Sex Workers Remind Us Sexual Harassment Can Be Accepted in Some Workplaces

12/18/2017 01:34 pm ET

Sex work isn’t (just) about sex; it’s about work. All workers deserve rights. As more women and men come forward to speak up about having had their rights violated in the workplace due to sexual harassment, sex workers continue to face extreme violence, stigma, and discrimination with limited laws to protect them. But thanks to committed advocates and a rare breed of policymakers who are driven by human rights, the fight for sex workers’ rights may be taking a turn.

From Washington, D.C., USA, to Cape Town, South Africa, there is growing momentum to reform laws that currently criminalize adults who exchange in consensual sex for money. Equipped with evidence and a human rights framework, advocates are making a compelling argument for decriminalization.

Campaigns to decriminalize sex work in Washington, D.C. and South Africa are driven by sex workers themselves and sex worker rights advocates. Sisonke Movement National Coordinator Kholi Buthelezi, a leading voice for decriminalization of sex work in South Africa, perhaps said it best: “It’s about sex workers so they must be part and parcel.”

Asijiki Coalition for the Decriminalization of Sex Work (Asijiki) is a coalition of sex workers, activists, advocates, and human rights defenders who are advocating for law reform that would decriminalize sex work in South Africa. Full criminalization of sex work is currently the law in South Africa, and has resulted in violence against sex workers, and hindered access to basic services including health services and abuse of sex workers, including by police officers.

Across the Atlantic in Washington, D.C., the Sex Worker Advocates Coalition (SWAC) is pushing for decriminalization of sex work in the District of Columbia. D.C. also criminalizes those who engage in sex work, which results in similar barriers as in South Africa.

In Washington, D.C., Councilmember David Grosso (Independent, At-large) collaborated with SWAC on a bill that he introduced last month, Reducing Criminalization to Improve Community Safety and Health Amendment Act of 2017. The bill eliminates criminal prohibition and penalties for sex work. It also creates a task force to evaluate the effects of removing the criminal penalties and recommend further efforts to promote public safety, health, and human rights.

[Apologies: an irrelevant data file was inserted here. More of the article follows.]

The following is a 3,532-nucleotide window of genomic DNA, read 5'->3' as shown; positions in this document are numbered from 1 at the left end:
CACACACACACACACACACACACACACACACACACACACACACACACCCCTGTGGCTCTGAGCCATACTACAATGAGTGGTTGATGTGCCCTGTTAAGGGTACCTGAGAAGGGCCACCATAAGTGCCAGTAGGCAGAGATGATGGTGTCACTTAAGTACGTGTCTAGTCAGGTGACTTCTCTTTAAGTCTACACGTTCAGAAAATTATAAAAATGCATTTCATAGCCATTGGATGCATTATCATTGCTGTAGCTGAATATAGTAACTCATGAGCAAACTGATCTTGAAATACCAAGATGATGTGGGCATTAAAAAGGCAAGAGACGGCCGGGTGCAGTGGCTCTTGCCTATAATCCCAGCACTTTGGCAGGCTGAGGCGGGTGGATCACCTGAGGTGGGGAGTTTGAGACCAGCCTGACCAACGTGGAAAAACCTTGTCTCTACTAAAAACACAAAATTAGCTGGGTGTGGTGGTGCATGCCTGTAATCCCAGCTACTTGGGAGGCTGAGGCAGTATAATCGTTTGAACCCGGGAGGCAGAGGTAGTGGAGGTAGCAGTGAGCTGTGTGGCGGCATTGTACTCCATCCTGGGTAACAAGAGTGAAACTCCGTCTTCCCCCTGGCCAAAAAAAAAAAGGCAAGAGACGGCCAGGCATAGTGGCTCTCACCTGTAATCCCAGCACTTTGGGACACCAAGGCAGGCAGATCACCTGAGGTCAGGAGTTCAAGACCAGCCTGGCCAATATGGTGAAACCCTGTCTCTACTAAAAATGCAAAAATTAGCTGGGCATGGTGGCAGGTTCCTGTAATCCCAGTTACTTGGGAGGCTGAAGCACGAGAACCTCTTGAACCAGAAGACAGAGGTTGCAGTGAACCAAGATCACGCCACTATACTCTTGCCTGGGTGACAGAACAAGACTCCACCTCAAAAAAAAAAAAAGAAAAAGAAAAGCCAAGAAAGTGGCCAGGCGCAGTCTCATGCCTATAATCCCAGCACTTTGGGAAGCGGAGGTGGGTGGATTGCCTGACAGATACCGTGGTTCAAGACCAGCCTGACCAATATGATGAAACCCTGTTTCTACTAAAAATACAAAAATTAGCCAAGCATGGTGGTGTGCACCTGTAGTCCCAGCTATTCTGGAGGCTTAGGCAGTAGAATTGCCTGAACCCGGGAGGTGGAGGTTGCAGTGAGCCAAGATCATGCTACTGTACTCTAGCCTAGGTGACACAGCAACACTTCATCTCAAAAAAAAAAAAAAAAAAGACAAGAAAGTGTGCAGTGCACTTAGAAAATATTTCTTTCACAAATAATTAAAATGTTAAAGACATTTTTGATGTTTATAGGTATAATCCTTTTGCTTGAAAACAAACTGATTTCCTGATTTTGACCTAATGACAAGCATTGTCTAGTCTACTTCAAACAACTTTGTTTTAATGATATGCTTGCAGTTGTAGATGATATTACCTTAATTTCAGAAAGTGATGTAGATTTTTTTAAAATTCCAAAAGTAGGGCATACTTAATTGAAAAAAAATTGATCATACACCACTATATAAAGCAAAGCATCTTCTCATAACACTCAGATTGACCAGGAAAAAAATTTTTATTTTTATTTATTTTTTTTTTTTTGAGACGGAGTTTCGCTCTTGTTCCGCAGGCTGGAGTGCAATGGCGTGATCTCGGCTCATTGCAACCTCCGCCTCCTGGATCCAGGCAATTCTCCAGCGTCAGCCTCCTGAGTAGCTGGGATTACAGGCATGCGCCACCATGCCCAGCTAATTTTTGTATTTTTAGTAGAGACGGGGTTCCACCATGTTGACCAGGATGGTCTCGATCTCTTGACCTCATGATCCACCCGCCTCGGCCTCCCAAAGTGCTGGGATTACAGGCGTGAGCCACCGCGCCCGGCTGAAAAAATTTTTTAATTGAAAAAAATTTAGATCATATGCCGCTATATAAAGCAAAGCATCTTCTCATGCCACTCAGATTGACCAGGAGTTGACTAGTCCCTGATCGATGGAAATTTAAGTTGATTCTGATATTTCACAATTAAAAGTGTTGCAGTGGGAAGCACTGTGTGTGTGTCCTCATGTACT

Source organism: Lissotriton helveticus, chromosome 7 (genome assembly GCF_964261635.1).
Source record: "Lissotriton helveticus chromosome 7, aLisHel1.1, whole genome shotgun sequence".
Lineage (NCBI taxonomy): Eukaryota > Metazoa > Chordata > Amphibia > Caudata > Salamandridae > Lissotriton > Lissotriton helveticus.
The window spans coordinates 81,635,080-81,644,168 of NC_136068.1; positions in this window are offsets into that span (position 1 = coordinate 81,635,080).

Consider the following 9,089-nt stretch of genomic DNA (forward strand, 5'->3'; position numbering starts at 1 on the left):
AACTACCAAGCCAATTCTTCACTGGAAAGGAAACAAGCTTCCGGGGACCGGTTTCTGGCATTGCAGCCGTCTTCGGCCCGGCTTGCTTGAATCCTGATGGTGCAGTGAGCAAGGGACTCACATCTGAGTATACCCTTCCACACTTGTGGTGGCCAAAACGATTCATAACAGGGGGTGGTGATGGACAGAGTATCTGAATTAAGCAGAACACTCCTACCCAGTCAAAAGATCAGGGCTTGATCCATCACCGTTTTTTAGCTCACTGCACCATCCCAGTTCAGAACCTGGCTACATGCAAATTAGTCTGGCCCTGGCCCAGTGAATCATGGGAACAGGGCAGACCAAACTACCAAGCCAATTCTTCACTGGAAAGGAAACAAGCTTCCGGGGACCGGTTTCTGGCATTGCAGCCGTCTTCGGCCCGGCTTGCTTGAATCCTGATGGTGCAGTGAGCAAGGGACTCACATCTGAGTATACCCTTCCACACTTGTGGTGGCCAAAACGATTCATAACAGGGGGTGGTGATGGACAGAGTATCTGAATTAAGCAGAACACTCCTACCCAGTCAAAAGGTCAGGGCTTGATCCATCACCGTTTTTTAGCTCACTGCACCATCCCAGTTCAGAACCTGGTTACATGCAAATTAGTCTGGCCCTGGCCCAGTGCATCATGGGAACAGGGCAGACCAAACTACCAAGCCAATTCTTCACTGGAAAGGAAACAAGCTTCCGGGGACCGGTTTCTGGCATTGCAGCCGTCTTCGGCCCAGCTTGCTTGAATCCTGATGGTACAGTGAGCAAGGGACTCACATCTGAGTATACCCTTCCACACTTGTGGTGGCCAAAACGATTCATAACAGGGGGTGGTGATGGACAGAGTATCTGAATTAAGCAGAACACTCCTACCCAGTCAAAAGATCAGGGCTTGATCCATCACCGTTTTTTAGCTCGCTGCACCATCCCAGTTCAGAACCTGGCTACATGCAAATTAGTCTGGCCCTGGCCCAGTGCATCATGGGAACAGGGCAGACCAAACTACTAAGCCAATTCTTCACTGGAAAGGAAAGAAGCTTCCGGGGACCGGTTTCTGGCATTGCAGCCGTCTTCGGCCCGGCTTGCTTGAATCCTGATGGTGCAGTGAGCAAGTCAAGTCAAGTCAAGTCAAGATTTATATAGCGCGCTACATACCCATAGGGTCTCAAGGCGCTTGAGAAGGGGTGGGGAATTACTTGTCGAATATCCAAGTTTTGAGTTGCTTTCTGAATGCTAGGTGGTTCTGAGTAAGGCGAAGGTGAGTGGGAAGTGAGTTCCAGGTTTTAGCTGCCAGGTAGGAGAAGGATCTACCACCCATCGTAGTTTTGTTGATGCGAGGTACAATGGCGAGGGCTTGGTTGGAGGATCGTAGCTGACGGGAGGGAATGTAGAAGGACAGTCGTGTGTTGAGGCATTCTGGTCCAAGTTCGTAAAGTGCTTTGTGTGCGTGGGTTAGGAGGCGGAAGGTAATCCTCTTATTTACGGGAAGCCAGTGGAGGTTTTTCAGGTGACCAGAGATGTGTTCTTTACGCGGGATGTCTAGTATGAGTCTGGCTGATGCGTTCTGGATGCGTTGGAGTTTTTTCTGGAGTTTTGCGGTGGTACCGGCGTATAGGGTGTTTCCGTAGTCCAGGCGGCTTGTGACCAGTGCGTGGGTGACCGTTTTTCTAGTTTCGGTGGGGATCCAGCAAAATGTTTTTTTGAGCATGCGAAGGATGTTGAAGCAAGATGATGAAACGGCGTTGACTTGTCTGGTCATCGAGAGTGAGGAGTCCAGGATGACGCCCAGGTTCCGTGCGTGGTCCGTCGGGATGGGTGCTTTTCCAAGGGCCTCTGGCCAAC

Kholi Buthelezi, National Coordinator of Sisonke Movement in South Africa and David Grosso, D.C. Councilmember At-Large, disc
Center for Health and Gender Equity
Kholi Buthelezi, National Coordinator of Sisonke Movement in South Africa and David Grosso, D.C. Councilmember At-Large, discuss sex work, human rights, and decriminalization.

Decriminalization of sex work is not only the right thing to do, it is the smart thing to do.

Decriminalization addresses stigma, discrimination, and high rates of human rights abuses and violations that sex workers experience globally. It is also good public health policy that has proven to reduce HIV/AIDS. In fact, decriminalization could avert 33-46% of HIV infections among all people worldwide. Studies in Kenya and Canada show that the elimination of violence against female sex workers by clients, police, and others could lead to a 17-20% reduction in HIV infections, and that sex worker involvement and leadership in HIV programs are effective at reducing the transmission of HIV. The World Health Organization affirms that sex worker involvement is essential in the design and delivery of programming.

Every year, we celebrate International Day to End Violence Against Sex Workers to call attention to hate crimes committed against sex workers all over the globe. It is a call to recognize sex workers’ rights as human rights. Make no mistake, decriminalization is not a panacea for violence and discrimination against sex workers, but it is the right place to start to achieve human rights for all.

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